Telnet – A case study in Nepal

Yesterday in my office , we were discussing on how many network devices are running telnet in Nepal. That curiosity took me to the little research and brings me the interesting data, which I’m going to write about. So far total 9,095 devices are running telnet service and all of them are from ISP (Internet Service Provider). Little fun fact, all of them belongs to Nepal top ISP. This no is really shocking since 9,095 devices are managing over the clear text channel. IN the beginning I searched the telnet option using banner grabbing method which gave me just 51 devices online, but I though this is not right since previous result shows that all the telnet port was changed to 2323 #LOL. So then I’ve refined my search to 23 port. Bingo!!! Almost 10,000 devices are online with telnet daemon running.


Fig. Report sheet on Telnet in Nepal

Let’s break down the report based on City. In Kathmandu 6,125 Lumbini 562 Lalitpur 573 and Bharatpur 42. So not just in Kathmandu, other major city has the same practice. Another prospective from vendor wise, Cisco router is running 203, Cisco catalyst switch has 18 and Siemens HiPath 3000 has 3 telnet service running. In addition, if we filter it from ISP wise, Nepal Telecom has 4,493, WorldLink Communications Pvt has 1,084, Otel Communication Pvt. Ltd has 642, SingNet Pte Ltd has 583 and Websurfer Nepal has 159 number of devices running telnet on public domain.


Telnet is a both a network protocol and an application that uses that protocol. Most often, telnet is used to connect to remote computers and issue commands on those computers. It’s like a remote control for the internet. Telnet is used for a variety of reasons. Almost all of them involve telneting to a remote device and issuing commands. Here are some examples: (Telnet.org)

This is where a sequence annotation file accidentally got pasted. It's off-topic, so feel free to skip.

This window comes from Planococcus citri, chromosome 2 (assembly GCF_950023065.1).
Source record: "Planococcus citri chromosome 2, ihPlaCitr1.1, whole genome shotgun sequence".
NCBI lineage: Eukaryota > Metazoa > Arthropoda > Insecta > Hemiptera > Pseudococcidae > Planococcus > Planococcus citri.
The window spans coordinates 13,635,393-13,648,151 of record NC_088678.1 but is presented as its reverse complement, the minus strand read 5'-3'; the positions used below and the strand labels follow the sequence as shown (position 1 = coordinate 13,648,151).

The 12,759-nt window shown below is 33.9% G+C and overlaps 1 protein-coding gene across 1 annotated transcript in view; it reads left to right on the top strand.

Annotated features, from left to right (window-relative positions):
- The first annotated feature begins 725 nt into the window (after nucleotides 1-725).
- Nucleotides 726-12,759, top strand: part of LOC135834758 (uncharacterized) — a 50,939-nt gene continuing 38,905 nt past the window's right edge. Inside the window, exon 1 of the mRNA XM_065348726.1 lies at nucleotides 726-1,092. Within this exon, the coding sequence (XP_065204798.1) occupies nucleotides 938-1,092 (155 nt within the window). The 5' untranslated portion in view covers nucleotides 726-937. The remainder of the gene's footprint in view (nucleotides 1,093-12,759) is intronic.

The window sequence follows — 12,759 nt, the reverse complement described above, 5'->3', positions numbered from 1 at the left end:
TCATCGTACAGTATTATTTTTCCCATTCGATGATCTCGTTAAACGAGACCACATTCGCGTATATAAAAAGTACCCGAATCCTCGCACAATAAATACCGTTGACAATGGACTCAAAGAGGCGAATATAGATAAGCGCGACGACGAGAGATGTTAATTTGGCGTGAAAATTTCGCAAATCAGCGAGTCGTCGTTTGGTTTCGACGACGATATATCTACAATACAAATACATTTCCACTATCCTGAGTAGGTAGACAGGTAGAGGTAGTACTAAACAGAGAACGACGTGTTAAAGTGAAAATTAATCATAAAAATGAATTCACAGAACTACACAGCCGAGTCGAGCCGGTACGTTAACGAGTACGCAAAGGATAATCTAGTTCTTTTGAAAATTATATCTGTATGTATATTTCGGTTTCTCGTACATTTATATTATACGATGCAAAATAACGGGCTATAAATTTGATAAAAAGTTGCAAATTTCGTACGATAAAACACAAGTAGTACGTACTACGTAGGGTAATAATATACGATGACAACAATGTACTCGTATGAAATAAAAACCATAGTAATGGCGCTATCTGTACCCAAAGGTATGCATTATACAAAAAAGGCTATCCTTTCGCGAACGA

• Telnet to a server running BBS software and use various features
  • Telnet to a server running a MUD and play games
  • Telnet to a server and run a command line application such as pine to check mail
  • Telnet to a Linux server and issue various Linux commands
  • Telnet to a router and issue configuration commands (commands for Cisco IOS, Junos, etc)
  • Telnet to an http server port and issue test HTTP commands

Basic telnet includes no encryption of traffic and is therefore susceptible to eavesdropping (aka packet sniffing). In most remote access situations, telnet has been replaced by ssh for improved security across untrusted networks

My Verdict

I came to conclusion that most of the ISP’s network admin does not care about their network service especially in the end devices. This doesn’t’ mean all the client information is exposed, but while maintaining the devices from the management network at least SSH is there. Attacker can grab the management traffic including password. ISP junior level admin and other responsible person should be aware on information security. Devices must be harden as defined in standard guidelines i.e. NIST/SANS.

Saroj Lamichhane

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